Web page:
"When the cloud tarried . . . then the children of Israel . . . journeyed not" (Num. 9:19).
This was the supreme test of obedience. It was comparatively easy to strike tents, when the fleecy folds of the cloud were slowly gathering from off the Tabernacle, and it floated majestically before the host. Change is always delightful; and there was excitement and interest in the route, the scenery, and the locality of the next halting-place. But, ah, the tarrying.
Then, however uninviting and sultry the location, however trying to flesh and blood, however irksome to the impatient disposition, however perilously exposed to danger--there was no option but to remain encamped.
The Psalmist says, "I waited patiently for the Lord; and he inclined unto me, and heard my cry." And what He did for the Old Testament saints He will do for believers throughout all ages.
Still God often keeps us waiting. Face to face with threatening foes, in the midst of alarms, encircled by perils, beneath the impending rock. May we not go? Is it not time to strike our tents? Have we not suffered to the point of utter collapse? May we not exchange the glare and heat for green pastures and still waters?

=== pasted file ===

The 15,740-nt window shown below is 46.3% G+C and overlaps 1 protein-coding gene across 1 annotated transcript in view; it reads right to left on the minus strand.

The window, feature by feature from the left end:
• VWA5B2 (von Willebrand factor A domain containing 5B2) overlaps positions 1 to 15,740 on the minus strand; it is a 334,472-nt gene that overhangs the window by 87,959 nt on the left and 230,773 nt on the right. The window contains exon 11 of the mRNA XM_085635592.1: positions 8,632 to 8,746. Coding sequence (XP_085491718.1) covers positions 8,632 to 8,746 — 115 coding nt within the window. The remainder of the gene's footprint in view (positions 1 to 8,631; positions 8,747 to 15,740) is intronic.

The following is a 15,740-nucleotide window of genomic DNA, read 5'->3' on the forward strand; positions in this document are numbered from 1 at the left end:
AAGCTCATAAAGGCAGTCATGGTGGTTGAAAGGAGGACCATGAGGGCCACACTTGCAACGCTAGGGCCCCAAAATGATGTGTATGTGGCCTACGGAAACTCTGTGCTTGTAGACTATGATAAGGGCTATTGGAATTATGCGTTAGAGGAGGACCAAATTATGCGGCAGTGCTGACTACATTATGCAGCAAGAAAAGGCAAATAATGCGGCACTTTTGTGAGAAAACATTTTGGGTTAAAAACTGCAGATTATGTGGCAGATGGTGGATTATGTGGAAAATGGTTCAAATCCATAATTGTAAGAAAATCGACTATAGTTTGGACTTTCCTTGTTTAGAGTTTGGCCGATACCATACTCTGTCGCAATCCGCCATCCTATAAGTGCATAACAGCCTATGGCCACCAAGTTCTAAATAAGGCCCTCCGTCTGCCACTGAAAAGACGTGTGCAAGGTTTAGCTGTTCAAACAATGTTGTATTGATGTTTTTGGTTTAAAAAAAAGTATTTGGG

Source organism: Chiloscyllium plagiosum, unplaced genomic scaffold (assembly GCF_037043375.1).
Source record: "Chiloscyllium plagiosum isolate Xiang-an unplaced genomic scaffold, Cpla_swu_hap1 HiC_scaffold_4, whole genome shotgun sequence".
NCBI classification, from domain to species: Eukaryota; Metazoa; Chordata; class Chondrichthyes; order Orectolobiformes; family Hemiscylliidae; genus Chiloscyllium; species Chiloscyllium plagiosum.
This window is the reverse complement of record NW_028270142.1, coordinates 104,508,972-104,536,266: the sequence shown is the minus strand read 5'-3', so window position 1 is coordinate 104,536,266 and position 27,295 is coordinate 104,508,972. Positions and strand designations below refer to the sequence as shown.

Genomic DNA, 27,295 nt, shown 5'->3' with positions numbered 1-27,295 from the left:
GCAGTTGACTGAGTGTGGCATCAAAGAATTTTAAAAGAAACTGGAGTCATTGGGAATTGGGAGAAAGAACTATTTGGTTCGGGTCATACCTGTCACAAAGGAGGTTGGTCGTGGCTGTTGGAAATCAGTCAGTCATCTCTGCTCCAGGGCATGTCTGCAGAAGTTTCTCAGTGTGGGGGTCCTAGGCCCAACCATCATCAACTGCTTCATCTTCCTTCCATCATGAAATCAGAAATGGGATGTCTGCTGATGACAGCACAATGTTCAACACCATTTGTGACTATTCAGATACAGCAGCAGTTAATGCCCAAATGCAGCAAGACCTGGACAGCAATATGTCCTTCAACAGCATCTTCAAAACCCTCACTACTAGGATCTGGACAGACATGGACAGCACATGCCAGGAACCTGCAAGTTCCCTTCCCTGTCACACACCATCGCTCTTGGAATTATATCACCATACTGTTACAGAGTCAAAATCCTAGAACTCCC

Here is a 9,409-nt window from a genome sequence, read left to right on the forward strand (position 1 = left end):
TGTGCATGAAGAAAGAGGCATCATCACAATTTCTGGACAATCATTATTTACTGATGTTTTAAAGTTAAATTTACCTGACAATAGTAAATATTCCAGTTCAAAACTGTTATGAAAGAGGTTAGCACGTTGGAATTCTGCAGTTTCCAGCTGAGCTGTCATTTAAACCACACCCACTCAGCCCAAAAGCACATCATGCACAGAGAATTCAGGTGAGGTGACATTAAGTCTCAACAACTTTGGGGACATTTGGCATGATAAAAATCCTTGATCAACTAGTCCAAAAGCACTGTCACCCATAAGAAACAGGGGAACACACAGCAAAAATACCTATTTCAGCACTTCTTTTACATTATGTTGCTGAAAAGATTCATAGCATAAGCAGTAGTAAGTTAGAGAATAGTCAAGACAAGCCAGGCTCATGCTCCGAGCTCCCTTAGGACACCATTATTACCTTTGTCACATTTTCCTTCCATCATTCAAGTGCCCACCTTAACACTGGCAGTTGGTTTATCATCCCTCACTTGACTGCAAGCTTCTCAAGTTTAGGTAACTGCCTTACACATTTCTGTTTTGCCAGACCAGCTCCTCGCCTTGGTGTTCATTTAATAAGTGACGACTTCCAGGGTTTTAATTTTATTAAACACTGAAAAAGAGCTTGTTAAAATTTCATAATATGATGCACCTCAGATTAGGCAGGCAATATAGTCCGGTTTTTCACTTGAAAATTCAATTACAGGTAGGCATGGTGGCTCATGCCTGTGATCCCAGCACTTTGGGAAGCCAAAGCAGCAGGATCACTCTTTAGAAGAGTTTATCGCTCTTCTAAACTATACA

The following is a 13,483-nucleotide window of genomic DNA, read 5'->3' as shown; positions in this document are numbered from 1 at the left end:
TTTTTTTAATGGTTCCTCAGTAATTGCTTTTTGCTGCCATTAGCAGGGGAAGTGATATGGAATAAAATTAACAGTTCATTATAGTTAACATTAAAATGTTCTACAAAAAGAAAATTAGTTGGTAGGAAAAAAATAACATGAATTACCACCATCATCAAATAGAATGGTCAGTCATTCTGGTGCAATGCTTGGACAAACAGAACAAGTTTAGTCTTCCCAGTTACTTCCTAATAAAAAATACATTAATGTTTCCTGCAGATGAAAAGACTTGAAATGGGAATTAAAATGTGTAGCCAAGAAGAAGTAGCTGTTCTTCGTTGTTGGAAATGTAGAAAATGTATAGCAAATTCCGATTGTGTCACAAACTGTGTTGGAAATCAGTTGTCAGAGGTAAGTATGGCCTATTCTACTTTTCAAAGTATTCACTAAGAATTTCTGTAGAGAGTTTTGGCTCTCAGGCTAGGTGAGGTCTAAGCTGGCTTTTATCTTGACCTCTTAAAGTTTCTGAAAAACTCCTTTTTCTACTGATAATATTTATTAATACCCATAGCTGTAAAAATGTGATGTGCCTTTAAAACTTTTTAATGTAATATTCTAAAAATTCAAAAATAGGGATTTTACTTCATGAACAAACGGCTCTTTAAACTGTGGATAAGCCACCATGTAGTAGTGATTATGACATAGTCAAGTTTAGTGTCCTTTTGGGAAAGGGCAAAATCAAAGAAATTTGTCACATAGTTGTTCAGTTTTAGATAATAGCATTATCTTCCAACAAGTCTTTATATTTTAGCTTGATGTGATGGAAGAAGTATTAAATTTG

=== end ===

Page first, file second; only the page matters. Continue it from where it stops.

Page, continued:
There is no answer. The cloud tarries, and we must remain, though sure of manna, rock-water, shelter, and defense. God never keeps us at post without assuring us of His presence, and sending us daily supplies.
Wait, young man, do not be in a hurry to make a change! Minister, remain at your post! Until the cloud clearly moves, you must tarry. Wait, then, thy Lord's good pleasure! He will be in plenty of time!--Daily Devotional Commentary
An hour of waiting! Yet there seems such need To reach that spot sublime! I long to reach them--but I long far more To trust HIS time!
"Sit still, my daughter"-- Yet the heathen die, They perish while I stay! I long to reach them--but I long far more To trust HIS way!
'Tis good to get, 'Tis good indeed to give! Yet is it better still-- O'er breadth, thro' length, down length, up height, To trust HIS will! --F. M. N.
The public domain version of this classic devotional is the unabridged edition of Streams in the Desert.